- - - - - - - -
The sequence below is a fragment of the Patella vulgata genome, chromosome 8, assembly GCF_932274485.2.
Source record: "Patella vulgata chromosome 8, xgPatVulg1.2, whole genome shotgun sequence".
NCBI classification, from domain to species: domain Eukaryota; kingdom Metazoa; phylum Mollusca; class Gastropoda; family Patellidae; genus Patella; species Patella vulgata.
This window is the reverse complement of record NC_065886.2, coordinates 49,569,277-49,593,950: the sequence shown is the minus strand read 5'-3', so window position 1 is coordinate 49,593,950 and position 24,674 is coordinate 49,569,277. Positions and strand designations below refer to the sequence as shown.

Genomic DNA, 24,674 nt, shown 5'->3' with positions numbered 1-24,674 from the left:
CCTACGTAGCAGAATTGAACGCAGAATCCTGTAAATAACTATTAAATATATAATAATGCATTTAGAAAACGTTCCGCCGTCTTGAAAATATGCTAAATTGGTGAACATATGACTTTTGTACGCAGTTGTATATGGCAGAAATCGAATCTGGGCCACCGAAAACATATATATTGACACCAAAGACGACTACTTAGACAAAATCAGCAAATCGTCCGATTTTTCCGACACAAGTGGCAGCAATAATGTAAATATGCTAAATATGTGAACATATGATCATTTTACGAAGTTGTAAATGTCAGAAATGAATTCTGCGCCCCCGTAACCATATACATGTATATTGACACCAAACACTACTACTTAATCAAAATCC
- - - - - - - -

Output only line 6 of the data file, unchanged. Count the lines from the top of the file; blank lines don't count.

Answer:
CCTACGTAGCAGAATTGAACGCAGAATCCTGTAAATAACTATTAAATATATAATAATGCATTTAGAAAACGTTCCGCCGTCTTGAAAATATGCTAAATTGGTGAACATATGACTTTTGTACGCAGTTGTATATGGCAGAAATCGAATCTGGGCCACCGAAAACATATATATTGACACCAAAGACGACTACTTAGACAAAATCAGCAAATCGTCCGATTTTTCCGACACAAGTGGCAGCAATAATGTAAATATGCTAAATATGTGAACATATGATCATTTTACGAAGTTGTAAATGTCAGAAATGAATTCTGCGCCCCCGTAACCATATACATGTATATTGACACCAAACACTACTACTTAATCAAAATCC